By SAM HATCHER
Years ago a very ambitious group of local African-Americans decided to set out on a mission to publish a book about Black history in Wilson County.
Their task consumed many months.
They interviewed families, gathered notes, requested photographs, looked at historical registers and combed the heritage of African-Americans in Wilson County like never before.
Their work was finally published in 1999 with the help of many on their committee and others in the community.
By GEORGE ROBERTSON, M.D.
I was on the second floor balcony of the June Bee motel when all of a sudden the pages turned on my writing paper upsetting a bottle of pills on the mildewed table where I perched overlooking the ocean. It would’ve been a scary thing if I had thought it was some sort of paranormal phenomenon, but I knew right away the cause. All around in the night things were happening and it would have become easy to become frightened by them if I hadn’t appreciated their source. It was apparent that the wind had stirred the pages of my book and made me have to pick up all the tablets strewn on the table top.
I knew it was the wind because I could feel its effect on my face, the slight force that is, of its presence. I could also feel the cooling of its passage on my arms, a pleasant sensation in this tropical climate that if encountered at the other extremes of the earth’s location, the polls might be unpleasant and even life-threatening. And yet now, with the sun down and its infrared heat rays still engulfing me, the wind made the surroundings enjoyable, almost blissful, because of its soothing effects.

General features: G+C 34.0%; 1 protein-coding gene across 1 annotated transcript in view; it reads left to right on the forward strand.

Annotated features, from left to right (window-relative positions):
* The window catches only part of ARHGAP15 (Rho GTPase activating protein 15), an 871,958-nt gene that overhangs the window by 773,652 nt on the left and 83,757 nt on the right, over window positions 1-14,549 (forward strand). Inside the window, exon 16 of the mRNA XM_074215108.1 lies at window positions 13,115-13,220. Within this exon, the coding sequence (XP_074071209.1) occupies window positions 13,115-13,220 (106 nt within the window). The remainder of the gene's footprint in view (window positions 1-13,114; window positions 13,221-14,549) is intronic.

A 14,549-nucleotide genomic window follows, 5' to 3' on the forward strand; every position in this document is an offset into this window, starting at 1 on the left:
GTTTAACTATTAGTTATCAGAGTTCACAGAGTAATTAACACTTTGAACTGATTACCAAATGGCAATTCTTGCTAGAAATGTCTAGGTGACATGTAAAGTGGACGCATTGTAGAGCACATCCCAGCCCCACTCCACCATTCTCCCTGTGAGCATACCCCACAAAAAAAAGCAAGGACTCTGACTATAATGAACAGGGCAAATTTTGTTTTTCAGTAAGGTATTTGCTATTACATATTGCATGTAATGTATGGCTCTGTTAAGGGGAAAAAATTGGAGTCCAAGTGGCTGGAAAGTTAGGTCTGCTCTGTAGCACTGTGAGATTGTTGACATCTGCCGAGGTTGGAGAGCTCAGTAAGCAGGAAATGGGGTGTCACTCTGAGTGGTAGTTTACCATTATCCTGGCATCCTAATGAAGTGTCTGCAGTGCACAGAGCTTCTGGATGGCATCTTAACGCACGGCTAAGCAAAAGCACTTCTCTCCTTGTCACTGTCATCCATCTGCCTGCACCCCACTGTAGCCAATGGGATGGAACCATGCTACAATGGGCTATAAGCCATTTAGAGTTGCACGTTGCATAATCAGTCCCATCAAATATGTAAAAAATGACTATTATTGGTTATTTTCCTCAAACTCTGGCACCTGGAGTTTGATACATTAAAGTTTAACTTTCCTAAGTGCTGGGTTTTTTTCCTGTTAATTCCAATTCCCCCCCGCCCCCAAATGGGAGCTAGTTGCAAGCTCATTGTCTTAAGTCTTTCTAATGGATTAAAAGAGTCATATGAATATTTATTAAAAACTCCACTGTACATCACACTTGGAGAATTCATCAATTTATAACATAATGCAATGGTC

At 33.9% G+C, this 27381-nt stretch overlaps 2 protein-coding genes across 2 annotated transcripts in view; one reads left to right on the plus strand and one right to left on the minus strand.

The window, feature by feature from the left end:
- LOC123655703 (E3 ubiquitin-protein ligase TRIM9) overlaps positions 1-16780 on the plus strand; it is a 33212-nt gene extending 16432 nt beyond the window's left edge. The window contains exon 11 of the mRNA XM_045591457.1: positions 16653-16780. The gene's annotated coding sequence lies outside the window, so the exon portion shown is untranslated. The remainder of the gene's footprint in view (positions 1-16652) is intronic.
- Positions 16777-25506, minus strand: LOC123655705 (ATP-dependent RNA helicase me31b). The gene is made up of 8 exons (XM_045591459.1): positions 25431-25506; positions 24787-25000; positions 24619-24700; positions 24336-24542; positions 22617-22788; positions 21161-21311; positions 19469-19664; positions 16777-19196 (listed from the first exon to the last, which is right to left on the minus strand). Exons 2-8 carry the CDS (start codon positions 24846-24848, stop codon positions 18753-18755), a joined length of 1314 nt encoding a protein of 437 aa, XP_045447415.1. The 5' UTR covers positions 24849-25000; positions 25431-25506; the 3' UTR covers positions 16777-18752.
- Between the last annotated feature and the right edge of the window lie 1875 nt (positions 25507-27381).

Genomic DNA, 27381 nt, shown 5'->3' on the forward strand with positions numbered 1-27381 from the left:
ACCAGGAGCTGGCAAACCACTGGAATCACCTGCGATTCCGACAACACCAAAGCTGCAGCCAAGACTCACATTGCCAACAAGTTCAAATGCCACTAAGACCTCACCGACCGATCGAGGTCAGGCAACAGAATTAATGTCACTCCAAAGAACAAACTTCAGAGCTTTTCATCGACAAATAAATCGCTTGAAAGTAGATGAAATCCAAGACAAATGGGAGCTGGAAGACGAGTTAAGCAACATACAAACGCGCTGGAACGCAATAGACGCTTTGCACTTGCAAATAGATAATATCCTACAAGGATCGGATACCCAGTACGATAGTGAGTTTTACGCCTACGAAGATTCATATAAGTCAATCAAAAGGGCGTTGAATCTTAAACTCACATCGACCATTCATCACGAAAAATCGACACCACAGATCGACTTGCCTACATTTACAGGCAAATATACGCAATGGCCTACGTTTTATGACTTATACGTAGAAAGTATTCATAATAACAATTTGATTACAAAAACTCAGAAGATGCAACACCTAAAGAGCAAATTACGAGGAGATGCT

By Commissioner GERALD NICELY
Tennessee Department of Transportation
It's a frightening sight most Tennesseans will never forget - a portable classroom swept away by floodwaters floating down Interstate 24 in Nashville, crashing into dozens of vehicles already stranded in several feet of water. As the rain continued to fall those first few days of May, each image broadcast on the local news seemed to be more devastating than the last.
Disasters of this magnitude can easily overwhelm their victims. But once again, we have all seen the indomitable spirit of Tennesseans, and the sheer determination to survive and rebuild. We have all also seen numerous acts of kindness and generosity, not just with neighbors helping neighbors, but strangers coming to the aid of strangers. Some of our own employees stayed on the job even as they suffered devastating personal losses, while others stepped up to cover for co-workers to ensure operations continued as normally as possible.
For TDOT, the disaster response began when flash flooding from creeks spilled onto major interstates and state highways. TDOT Maintenance personnel worked around the clock with state and local law enforcement agencies and highway departments to close flooded roads. TDOT's HELP units responded to dozens of incidents, and were critical in the efforts to assist stranded drivers. Personnel at Nashville's Transportation Management Center kept a watchful eye on TDOT's cameras and continued to dispatch HELP Units even as floodwaters threatened their building and personal vehicles parked outside. Countless TDOT employees stayed on the job for days with little sleep to ensure the safety of the motoring public and to reopen roads as quickly as possible.
BY CHELSEA BURNETT
The Wilson Post
With the recent discussion of renovating Pickett Rucker United Methodist Church, one probably becomes curious of the exact history of such an amazingly historical building.
Pickett Rucker United Methodist Church, the oldest brick building in Wilson County, was birthed from the original Pickett Chapel. Built in 1827, the church, which was the first in Wilson County, began as a predominantly white place of worship. The property that would eventually house the church was bought in 1802 by John Irwin, who paid a combined total of $98 for it and seven other properties. Irwin then sold the empty lot to a Joseph Johnson.